The basics of FreightWaves Carbon Intelligence
Carbon dioxide emissions from transportation and, in particular, the heavy-duty trucks that move 70% of the freight in the United States, make a significant contribution to the country’s total carbon emissions. Today, leading corporations, including shippers and 3PLs, are taking the initiative to measure, reduce, and offset their carbon emissions. More companies recognize a duty to understand their impact on the planet and to work to shrink their carbon footprints where possible. That’s a fundamental requirement for countries that were present and agreed to the Paris Climate Pledges.
FreightWaves Carbon Intelligence gives shippers deep visibility into the carbon emissions generated by their transportation networks to inform strategic decisions around sustainability. Scope 3 emissions in particular—those indirect emissions released in a company's value chain or supply chain, including its transportation and logistics networks—are opaque and difficult to manage.
FCI empowers shippers to benchmark, analyze, monitor, and forecast the carbon emissions generated by its transportation network.
Today, FCI maps the carbon footprint of a shipper's truckload network. Eventually, FCI will assist shippers in reducing Scope 3 emissions through intelligent mode-switching recommendations and other optimizations.
Intermodal lowers emissions the most.
Many truckload shipments are good candidates for conversion to rail intermodal, depending on length of haul, origin / destination, and time sensitivity. While intermodal shipments require drayage partners on either side of the rail leg, the mode is associated with a 75% reduction in emissions per shipment.
In addition to lower emissions, intermodal can offer shippers substantial cost savings, sometimes at the price of velocity. In future releases, Carbon Intelligence will automate intermodal conversion studies and help supply chain and logistics leaders reduce their networks’ carbon emissions and save money.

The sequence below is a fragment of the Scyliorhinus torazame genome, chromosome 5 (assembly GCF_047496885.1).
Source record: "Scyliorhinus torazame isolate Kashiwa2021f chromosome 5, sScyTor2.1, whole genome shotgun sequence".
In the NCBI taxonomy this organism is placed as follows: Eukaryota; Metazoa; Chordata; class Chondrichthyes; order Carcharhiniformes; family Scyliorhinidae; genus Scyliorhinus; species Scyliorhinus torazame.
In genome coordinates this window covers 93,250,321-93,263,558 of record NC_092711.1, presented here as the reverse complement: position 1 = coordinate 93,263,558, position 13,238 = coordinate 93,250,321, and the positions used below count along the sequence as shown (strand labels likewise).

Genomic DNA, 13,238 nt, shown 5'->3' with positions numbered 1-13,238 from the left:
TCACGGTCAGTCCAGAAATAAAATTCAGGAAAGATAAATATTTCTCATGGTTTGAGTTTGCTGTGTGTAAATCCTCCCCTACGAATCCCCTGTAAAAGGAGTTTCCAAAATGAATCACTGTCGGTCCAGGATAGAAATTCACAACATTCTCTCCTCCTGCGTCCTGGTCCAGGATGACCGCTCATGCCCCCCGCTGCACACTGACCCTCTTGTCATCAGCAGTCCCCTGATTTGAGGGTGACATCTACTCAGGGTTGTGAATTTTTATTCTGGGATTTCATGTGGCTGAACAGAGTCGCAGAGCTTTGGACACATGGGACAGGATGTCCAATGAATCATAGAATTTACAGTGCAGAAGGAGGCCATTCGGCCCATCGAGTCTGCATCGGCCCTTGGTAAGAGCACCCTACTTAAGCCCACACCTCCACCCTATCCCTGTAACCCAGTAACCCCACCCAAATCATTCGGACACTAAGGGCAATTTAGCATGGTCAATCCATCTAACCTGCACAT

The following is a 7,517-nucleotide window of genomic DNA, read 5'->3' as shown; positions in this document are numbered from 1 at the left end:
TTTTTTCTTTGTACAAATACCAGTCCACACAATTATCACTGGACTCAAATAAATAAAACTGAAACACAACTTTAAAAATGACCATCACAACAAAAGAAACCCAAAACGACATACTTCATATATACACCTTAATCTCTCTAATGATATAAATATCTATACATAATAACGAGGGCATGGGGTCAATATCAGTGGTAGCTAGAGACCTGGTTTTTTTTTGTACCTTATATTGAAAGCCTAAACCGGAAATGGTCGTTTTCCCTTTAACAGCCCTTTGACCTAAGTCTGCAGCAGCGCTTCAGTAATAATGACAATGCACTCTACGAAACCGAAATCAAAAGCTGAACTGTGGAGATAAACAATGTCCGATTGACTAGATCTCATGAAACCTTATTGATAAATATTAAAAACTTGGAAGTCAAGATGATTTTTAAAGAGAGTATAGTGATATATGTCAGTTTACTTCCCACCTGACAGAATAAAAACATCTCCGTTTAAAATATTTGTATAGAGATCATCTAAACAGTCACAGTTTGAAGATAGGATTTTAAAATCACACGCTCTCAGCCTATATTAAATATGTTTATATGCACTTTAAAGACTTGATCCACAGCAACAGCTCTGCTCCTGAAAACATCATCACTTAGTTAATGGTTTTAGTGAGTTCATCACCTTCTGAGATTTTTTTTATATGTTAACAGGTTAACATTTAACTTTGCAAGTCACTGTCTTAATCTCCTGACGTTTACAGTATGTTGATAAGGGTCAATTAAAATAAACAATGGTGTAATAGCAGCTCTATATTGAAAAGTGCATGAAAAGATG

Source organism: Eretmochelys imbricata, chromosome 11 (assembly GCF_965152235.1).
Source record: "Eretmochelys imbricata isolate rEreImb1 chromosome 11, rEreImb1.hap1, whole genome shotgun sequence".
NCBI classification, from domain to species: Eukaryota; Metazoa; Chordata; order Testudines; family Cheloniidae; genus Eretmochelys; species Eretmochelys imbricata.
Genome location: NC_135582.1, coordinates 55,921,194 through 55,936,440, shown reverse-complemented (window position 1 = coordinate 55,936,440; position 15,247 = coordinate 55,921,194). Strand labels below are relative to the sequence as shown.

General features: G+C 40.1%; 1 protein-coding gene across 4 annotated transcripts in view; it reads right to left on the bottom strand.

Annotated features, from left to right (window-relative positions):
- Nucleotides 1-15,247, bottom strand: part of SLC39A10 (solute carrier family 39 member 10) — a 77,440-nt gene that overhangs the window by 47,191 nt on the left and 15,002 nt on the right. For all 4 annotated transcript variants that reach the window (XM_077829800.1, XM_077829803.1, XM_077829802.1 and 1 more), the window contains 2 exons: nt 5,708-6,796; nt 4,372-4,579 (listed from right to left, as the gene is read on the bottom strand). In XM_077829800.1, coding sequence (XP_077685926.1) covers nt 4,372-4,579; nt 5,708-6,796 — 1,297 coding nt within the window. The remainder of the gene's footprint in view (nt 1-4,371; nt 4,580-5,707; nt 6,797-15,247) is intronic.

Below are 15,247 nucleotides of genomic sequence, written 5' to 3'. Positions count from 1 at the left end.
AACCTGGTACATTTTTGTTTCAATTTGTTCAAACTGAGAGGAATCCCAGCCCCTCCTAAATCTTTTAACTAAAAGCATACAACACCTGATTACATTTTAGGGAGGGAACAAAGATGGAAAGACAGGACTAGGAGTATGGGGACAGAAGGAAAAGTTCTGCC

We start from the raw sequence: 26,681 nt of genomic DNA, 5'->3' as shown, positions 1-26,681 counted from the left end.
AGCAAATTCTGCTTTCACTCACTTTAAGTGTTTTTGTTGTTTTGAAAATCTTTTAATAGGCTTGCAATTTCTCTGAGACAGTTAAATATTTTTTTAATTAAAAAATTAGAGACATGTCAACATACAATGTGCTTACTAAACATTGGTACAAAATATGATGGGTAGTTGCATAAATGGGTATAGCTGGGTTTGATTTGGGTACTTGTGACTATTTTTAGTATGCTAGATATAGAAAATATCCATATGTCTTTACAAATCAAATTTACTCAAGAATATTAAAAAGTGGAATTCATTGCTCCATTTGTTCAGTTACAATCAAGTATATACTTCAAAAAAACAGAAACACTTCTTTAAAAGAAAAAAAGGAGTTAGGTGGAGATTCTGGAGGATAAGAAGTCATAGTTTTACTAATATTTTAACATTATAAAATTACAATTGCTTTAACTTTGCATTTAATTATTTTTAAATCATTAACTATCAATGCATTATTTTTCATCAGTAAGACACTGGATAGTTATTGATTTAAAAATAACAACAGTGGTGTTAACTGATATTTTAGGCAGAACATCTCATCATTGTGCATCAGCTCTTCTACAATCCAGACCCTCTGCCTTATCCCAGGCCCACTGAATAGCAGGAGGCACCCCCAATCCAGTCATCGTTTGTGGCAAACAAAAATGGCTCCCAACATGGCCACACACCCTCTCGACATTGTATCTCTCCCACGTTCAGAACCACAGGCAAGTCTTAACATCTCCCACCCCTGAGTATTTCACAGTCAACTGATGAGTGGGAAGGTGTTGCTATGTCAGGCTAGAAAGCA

Knowing when to rebalance freight across modes, enabling end-to-end multimodal optimization, is essential to this goal.
Multimodal optimization rebalances the network.
Reducing supply chain emissions while growing sales, serving more customers, and offering more products is certainly a challenge. We believe that multimodal optimization—from truck to rail intermodal, from air to ocean, from FTL to LTL, etc—is the one of the most promising yet underutilized strategies to manage and reduce carbon emissions.
Traditionally, shippers made modal decisions on the basis of two factors: velocity and cost. Adding carbon impacts to the equation will change the way these decisions are made and freight flows are managed inside shipper networks.
Scope 1, 2 & 3: Your carbon footprint extends beyond the four walls of your business.
These emissions are generated by the activities directly under an organization’s control, such as manufacturing processes or private fleet vehicles.
This category includes emissions associated with the electricity and water used by an organization and depends largely on the nature of the power grid.
These emissions are generated indirectly by activities occurring in the organization’s value chain and supply chain, often by partners such as material and parts suppliers and transportation providers.